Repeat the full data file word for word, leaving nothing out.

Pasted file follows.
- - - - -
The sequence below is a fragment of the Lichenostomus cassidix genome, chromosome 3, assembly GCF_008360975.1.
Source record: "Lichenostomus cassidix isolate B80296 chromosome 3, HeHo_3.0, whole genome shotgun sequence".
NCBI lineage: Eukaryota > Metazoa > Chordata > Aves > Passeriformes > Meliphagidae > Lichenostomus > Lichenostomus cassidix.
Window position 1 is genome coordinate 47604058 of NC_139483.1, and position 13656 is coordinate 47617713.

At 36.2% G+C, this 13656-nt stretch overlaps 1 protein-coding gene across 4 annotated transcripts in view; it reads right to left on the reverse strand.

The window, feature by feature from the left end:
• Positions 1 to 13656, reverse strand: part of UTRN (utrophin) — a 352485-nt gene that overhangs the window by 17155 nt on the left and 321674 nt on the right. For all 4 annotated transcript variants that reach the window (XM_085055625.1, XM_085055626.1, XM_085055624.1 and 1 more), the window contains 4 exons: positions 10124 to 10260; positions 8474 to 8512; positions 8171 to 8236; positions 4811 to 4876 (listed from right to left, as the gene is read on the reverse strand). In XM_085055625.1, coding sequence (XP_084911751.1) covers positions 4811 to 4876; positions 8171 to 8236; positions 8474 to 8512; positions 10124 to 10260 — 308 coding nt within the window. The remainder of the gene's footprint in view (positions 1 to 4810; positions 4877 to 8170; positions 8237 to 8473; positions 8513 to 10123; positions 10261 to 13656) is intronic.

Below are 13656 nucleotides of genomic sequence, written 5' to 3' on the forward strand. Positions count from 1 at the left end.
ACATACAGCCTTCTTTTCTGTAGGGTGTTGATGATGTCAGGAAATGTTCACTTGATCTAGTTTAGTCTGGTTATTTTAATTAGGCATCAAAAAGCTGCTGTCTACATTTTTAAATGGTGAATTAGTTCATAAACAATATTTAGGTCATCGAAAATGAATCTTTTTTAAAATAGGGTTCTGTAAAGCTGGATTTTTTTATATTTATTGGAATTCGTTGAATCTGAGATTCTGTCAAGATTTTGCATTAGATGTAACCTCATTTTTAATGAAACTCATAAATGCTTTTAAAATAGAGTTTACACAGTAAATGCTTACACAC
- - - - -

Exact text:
The sequence below is a fragment of the Lichenostomus cassidix genome, chromosome 3, assembly GCF_008360975.1.
Source record: "Lichenostomus cassidix isolate B80296 chromosome 3, HeHo_3.0, whole genome shotgun sequence".
NCBI lineage: Eukaryota > Metazoa > Chordata > Aves > Passeriformes > Meliphagidae > Lichenostomus > Lichenostomus cassidix.
Window position 1 is genome coordinate 47604058 of NC_139483.1, and position 13656 is coordinate 47617713.

At 36.2% G+C, this 13656-nt stretch overlaps 1 protein-coding gene across 4 annotated transcripts in view; it reads right to left on the reverse strand.

The window, feature by feature from the left end:
• Positions 1 to 13656, reverse strand: part of UTRN (utrophin) — a 352485-nt gene that overhangs the window by 17155 nt on the left and 321674 nt on the right. For all 4 annotated transcript variants that reach the window (XM_085055625.1, XM_085055626.1, XM_085055624.1 and 1 more), the window contains 4 exons: positions 10124 to 10260; positions 8474 to 8512; positions 8171 to 8236; positions 4811 to 4876 (listed from right to left, as the gene is read on the reverse strand). In XM_085055625.1, coding sequence (XP_084911751.1) covers positions 4811 to 4876; positions 8171 to 8236; positions 8474 to 8512; positions 10124 to 10260 — 308 coding nt within the window. The remainder of the gene's footprint in view (positions 1 to 4810; positions 4877 to 8170; positions 8237 to 8473; positions 8513 to 10123; positions 10261 to 13656) is intronic.

Below are 13656 nucleotides of genomic sequence, written 5' to 3' on the forward strand. Positions count from 1 at the left end.
ACATACAGCCTTCTTTTCTGTAGGGTGTTGATGATGTCAGGAAATGTTCACTTGATCTAGTTTAGTCTGGTTATTTTAATTAGGCATCAAAAAGCTGCTGTCTACATTTTTAAATGGTGAATTAGTTCATAAACAATATTTAGGTCATCGAAAATGAATCTTTTTTAAAATAGGGTTCTGTAAAGCTGGATTTTTTTATATTTATTGGAATTCGTTGAATCTGAGATTCTGTCAAGATTTTGCATTAGATGTAACCTCATTTTTAATGAAACTCATAAATGCTTTTAAAATAGAGTTTACACAGTAAATGCTTACACAC